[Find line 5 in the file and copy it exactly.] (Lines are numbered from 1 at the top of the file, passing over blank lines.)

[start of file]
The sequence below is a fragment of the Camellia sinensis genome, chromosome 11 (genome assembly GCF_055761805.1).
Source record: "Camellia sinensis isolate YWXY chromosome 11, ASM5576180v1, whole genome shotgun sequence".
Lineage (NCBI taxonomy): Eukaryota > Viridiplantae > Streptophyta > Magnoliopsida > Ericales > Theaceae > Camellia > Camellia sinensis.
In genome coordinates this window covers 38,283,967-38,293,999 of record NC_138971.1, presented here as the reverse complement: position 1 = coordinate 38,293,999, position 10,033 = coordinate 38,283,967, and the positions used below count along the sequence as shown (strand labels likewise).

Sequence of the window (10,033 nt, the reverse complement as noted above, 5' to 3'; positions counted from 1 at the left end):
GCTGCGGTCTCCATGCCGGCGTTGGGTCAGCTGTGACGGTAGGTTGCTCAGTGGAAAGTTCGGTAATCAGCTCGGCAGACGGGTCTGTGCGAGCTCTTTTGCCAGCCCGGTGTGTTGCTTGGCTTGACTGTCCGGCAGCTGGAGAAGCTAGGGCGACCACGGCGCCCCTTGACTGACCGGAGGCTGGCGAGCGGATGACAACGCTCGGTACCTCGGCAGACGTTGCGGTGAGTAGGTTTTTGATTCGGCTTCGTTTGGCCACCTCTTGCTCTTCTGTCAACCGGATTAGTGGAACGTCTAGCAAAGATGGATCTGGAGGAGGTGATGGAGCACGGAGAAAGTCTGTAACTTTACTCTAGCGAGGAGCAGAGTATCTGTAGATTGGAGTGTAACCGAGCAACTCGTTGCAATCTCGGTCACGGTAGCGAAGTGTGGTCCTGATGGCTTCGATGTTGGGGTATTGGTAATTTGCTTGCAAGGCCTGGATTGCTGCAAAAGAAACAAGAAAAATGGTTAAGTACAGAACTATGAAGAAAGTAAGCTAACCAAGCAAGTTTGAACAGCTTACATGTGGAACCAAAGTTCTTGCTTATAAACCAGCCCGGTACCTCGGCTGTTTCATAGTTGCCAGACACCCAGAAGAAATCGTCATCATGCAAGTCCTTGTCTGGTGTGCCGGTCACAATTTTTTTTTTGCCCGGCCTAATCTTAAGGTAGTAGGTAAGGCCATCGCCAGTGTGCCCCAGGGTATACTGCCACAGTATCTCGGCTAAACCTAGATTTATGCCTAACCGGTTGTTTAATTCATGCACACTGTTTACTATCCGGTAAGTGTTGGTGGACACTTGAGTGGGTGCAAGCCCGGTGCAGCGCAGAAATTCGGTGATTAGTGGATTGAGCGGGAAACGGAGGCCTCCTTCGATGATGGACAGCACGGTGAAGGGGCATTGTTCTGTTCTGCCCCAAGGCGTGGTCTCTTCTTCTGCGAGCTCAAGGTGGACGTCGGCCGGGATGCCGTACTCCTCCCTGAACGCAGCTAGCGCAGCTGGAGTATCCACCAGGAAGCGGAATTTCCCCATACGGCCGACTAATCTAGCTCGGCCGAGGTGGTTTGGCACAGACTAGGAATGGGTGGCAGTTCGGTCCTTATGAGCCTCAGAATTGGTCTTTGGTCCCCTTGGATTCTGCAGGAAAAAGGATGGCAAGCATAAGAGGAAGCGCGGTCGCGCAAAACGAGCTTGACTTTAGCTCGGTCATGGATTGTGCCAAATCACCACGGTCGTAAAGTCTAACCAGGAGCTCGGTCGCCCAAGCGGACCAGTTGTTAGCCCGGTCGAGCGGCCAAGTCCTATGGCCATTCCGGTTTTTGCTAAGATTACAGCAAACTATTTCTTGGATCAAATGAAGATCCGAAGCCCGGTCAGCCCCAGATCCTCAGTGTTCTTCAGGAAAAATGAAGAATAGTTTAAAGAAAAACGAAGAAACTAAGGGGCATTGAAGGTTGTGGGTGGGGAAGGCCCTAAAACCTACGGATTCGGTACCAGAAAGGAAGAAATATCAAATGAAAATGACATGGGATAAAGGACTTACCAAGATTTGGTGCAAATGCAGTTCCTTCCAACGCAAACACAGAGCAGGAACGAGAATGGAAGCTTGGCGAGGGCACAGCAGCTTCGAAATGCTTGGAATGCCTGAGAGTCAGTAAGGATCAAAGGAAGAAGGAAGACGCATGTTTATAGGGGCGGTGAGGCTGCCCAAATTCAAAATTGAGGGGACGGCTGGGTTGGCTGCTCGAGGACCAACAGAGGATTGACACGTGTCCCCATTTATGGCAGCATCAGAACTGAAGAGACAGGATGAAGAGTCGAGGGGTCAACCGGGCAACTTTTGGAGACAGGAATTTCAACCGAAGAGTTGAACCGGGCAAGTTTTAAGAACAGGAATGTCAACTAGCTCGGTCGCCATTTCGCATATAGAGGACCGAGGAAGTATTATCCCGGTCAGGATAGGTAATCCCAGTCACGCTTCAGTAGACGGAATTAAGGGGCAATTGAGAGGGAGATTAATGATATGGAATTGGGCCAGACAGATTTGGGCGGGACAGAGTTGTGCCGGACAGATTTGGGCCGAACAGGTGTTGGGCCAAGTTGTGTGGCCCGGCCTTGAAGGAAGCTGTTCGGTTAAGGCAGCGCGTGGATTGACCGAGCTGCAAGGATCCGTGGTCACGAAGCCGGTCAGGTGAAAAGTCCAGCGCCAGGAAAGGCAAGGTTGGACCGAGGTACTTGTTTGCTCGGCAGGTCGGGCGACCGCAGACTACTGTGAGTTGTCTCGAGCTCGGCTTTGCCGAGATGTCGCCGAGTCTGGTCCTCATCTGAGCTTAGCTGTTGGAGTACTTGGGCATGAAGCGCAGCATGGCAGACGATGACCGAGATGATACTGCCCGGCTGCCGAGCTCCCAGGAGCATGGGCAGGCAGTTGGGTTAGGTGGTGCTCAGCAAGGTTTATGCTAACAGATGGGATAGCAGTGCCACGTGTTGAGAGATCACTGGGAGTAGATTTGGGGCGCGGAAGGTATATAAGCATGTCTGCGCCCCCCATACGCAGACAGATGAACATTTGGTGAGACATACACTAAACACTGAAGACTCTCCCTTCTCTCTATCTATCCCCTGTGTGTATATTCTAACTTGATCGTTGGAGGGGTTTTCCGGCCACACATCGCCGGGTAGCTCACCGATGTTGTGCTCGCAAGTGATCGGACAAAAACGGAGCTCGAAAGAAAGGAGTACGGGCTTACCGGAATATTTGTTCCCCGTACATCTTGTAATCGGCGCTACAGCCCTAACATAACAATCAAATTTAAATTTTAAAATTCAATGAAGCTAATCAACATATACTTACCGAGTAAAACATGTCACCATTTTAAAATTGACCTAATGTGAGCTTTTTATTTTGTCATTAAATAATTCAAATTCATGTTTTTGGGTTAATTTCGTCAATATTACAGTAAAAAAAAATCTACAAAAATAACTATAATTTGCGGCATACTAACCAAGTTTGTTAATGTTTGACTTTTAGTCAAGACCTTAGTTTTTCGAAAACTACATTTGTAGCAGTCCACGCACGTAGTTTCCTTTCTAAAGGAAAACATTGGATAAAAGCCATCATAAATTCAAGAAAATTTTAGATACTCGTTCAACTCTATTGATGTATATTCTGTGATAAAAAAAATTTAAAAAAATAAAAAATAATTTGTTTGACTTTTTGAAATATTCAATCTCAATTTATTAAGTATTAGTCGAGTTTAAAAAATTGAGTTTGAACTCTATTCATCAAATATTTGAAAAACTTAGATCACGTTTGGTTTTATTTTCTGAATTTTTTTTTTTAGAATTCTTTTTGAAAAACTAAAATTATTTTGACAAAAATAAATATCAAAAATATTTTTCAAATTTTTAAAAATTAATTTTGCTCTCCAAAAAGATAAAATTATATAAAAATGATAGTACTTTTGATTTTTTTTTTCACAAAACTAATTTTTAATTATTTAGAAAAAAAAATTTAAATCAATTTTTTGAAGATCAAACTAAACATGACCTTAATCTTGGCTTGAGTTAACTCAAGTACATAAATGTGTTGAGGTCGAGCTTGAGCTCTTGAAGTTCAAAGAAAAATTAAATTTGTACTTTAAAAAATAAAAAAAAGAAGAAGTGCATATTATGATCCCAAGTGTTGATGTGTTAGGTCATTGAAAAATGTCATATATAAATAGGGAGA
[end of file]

Sequence of the window (10,033 nt, the reverse complement as noted above, 5' to 3'; positions counted from 1 at the left end):